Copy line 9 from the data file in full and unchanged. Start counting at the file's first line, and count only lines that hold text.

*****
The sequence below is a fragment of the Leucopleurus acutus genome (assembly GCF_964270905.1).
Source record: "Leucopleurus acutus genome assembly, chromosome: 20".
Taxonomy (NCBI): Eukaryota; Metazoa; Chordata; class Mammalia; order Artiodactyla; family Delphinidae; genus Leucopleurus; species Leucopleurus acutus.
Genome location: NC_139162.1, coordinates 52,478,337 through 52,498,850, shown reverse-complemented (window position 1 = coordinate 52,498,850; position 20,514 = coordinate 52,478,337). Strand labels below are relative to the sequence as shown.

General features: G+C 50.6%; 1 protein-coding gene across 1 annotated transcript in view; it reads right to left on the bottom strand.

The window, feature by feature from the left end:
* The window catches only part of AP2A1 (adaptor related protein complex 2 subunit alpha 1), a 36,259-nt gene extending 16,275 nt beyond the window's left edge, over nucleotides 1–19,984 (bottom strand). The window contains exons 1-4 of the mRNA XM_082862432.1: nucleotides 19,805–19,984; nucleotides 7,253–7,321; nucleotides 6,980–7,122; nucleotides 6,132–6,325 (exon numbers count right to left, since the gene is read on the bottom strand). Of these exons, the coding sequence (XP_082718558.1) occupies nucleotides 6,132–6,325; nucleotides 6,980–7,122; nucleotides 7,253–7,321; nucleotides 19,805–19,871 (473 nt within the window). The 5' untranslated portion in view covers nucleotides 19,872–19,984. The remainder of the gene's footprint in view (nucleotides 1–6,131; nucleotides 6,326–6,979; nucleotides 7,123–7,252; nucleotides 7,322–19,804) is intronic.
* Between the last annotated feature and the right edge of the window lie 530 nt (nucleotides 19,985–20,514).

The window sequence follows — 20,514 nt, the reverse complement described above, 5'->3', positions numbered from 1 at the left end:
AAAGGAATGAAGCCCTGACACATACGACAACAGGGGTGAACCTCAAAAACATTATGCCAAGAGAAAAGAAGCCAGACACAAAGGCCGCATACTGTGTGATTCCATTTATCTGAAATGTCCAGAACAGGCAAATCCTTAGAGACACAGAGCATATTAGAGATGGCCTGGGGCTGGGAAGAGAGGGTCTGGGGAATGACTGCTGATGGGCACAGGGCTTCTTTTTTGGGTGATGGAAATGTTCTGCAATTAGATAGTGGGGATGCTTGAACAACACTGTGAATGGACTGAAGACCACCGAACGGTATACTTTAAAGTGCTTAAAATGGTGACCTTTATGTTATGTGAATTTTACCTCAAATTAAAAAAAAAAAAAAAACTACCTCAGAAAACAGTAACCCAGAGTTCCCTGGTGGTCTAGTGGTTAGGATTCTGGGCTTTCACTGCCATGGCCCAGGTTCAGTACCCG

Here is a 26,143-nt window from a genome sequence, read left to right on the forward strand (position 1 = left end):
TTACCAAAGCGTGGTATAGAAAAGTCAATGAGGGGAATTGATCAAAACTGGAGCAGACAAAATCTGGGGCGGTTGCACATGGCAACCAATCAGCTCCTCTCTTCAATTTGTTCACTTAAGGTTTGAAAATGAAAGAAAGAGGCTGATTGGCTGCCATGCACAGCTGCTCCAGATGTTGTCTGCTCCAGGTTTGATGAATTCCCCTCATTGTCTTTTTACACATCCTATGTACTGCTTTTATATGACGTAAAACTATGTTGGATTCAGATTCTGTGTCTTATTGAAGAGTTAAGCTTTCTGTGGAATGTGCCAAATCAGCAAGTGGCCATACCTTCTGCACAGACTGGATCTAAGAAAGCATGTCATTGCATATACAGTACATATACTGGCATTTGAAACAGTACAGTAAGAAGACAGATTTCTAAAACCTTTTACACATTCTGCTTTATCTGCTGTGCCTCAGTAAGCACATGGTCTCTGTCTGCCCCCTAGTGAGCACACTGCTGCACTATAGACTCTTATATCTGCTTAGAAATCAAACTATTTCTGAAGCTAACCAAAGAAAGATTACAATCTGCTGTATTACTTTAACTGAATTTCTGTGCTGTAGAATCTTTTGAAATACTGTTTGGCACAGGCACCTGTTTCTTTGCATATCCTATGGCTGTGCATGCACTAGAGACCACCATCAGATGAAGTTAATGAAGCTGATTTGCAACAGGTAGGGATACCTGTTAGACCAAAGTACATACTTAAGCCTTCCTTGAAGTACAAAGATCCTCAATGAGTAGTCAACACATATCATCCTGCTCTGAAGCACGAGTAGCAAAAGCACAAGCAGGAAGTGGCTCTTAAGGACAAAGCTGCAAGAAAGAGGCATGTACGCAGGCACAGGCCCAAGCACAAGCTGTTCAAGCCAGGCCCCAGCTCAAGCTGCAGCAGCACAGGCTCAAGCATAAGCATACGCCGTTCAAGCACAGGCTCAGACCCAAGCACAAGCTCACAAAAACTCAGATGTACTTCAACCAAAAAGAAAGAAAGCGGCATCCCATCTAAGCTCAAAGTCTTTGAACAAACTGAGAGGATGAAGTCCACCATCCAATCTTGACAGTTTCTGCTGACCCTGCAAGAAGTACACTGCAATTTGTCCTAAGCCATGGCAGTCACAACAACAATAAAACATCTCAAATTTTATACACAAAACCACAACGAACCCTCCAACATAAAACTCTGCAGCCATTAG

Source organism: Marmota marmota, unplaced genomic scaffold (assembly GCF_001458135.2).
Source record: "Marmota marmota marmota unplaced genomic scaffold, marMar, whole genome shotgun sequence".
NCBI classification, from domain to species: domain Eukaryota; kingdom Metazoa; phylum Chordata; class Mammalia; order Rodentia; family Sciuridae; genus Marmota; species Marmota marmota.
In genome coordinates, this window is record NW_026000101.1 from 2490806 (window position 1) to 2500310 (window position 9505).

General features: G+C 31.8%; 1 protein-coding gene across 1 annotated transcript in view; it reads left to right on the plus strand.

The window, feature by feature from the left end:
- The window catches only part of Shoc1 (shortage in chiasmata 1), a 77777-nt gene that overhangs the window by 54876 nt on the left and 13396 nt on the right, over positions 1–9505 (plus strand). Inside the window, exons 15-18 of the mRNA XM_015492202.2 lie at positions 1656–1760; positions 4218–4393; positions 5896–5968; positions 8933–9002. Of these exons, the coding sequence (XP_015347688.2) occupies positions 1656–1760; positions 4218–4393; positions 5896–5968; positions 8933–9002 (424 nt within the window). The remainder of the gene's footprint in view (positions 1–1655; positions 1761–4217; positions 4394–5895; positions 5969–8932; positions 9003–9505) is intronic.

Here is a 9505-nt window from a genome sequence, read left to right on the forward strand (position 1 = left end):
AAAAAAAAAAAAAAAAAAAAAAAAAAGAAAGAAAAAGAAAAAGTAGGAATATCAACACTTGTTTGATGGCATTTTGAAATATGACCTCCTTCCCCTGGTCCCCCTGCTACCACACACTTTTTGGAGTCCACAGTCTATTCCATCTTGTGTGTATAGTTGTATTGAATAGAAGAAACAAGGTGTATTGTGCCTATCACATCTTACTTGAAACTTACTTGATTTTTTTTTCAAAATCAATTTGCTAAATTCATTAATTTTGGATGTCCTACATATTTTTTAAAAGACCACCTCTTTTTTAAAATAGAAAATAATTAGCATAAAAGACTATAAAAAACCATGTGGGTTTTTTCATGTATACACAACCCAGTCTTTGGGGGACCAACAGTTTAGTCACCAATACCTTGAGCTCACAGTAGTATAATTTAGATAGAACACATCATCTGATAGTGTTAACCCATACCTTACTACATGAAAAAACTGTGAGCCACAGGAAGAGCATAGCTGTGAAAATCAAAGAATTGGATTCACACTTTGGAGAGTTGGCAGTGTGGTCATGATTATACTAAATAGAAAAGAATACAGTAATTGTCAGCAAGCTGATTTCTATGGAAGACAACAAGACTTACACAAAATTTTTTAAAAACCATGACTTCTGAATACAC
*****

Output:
The window sequence follows — 20,514 nt, the reverse complement described above, 5'->3', positions numbered from 1 at the left end: